There’s molasses cookies, gingerbread, citrus zest and some mulling spices. It’s all very good, but is missing anything that would have me single out that it has been finished in a toasted barrel.
Finish: The rye spice doesn’t quit on the finish with mint, dill and some ginger root showing off a higher rye component of the mashbill. There’s even seasoned wood that lingers around and cherry Twizzlers. The wood notes become more noticeable as the dram goes on, but overall is a very balanced finish.
Glass #1: Michter’s Toasted Barrel Bourbon
Glass #2: Elijah Craig Toasted Barrel Bourbon
Glass #3: Down Home Toasted Barrel Bourbon
Winner: Michter’s Toasted Barrel Bourbon!
As I was putting this comparison together, I thought it would be the Down Home’s battle to lose. After all, it did have the highest proof and could’ve won by simply overwhelming the competition.
I also thought that if it didn’t win, that the Elijah Craig would surely come in as the next best bourbon due to its perceived age superiority of around 9-11 years old (the Michter’s is rumored to be around 5 years old, same with the Down Home).
But at no time did I expect that the Michter’s, with the lowest proof and age of the group, would finish first.
As I wrote my notes and finished my drinks, leaving a tiny sip in each glass, I went back through them all at the very end. It was alarming how much better the Michter’s (Glass #1) got in smell and taste in the end.
This only further proved to me that the Michter’s was the real deal all along. I recall in a previous review that I was not too kind to it by itself, but I can really see how nicely put together it was.
The only sad part is that the Michter’s Toasted Barrel Bourbon easily fetches above $200 on the secondary market these days while the Toasted Barrel Elijah Craig can potentially be found for it’s retail price of around $55.
The Down Home bottle is not that expensive, coming in at $68 after tax, but it’s only available in Kentucky. It unfortunately proved to be one of the bigger let downs of the tasting.
I say this because while MGP bourbon may be a favorite of mine, I had high hopes that the higher proof would show off some kind of unique toasted flavors that would overwhelm the others. This did not happen. In fact, it almost tastes like it made no difference at all.
As a final thought: the art of toasted barrel finishes always confused me. Why has Michter’s, Heaven Hill and Luxco never released their toasted barrel products at or near cask strength? I figured if a bourbon that was finished in a toasted barrel was good at ~90 proof, it’d be even better at a higher proof.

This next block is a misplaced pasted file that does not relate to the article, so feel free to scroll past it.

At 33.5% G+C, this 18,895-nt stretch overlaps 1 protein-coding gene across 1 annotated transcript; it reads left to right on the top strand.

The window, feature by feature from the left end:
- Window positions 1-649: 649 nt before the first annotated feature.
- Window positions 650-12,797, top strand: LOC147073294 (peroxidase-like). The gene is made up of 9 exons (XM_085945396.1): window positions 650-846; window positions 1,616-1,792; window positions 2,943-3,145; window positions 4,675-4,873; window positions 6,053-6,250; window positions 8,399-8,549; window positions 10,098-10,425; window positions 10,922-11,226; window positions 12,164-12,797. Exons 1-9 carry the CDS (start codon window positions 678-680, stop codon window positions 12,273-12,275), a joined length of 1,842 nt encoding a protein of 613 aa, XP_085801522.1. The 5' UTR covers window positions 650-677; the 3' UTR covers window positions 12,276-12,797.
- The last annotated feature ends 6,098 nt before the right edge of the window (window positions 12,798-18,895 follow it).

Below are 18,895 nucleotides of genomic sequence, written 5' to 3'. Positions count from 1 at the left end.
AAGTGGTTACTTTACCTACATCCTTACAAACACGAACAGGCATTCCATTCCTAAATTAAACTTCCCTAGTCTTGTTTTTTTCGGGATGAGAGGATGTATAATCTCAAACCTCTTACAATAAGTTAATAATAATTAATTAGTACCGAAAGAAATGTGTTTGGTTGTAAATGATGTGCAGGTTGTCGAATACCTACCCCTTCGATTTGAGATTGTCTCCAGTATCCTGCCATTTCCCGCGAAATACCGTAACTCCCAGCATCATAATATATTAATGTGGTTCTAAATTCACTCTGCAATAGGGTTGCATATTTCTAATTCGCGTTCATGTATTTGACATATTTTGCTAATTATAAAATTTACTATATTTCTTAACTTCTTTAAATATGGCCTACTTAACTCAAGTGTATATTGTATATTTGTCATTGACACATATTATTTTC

This turns out to be a falsehood as the higher proof made the toasted barrel notes virtually imperceptible. Moving one step further in thought; maybe this is also why most double-barrel bourbons and ryes do not get bottled at cask strength as well.
The one thing I did learn about the whole toasted barrel experience is that, for me, the juice may not be worth the squeeze… or price.
The toasted barrel concept will add more sweetness and vanilla notes to your bourbon, but it doesn’t transform it into something that is a hugely unique experience.
Wine and other spirits barrels are known to transform bourbons and whiskies into liquids that are unique and fascinating to drink, but a toasted barrel just makes a bourbon still taste like a bourbon. Only with more vanilla.
1 | Disgusting | Drain pour (Example: Jeffers Creek)
2 | Poor | Forced myself to drink it
3 | Bad | Flawed (AD Laws 4 Grain BiB, Clyde Mays anything)
4 | Sub-par | Many things I’d rather have (Tincup 10 year)
5 | Good | Good, solid, ordinary (Larceny, Sazerac Rye)
6 | Very Good | Better than average (Buffalo Trace, OGD BiB)
7 | Great | Well above average (Old Ezra Barrel Proof, Old Weller Antique)
8 | Excellent | Exceptional (Michter’s Barrel Proof Rye, Four Roses Barrel Strength)
9 | Incredible | Extraordinary (GTS, 13 Year MGP or Canadian Rye)
10 | Insurpassable | Nothing Else Comes Close (William Larue Weller)
*Bourbon Culture is reader-supported. When you buy through links on our site, we may earn an affiliate commission.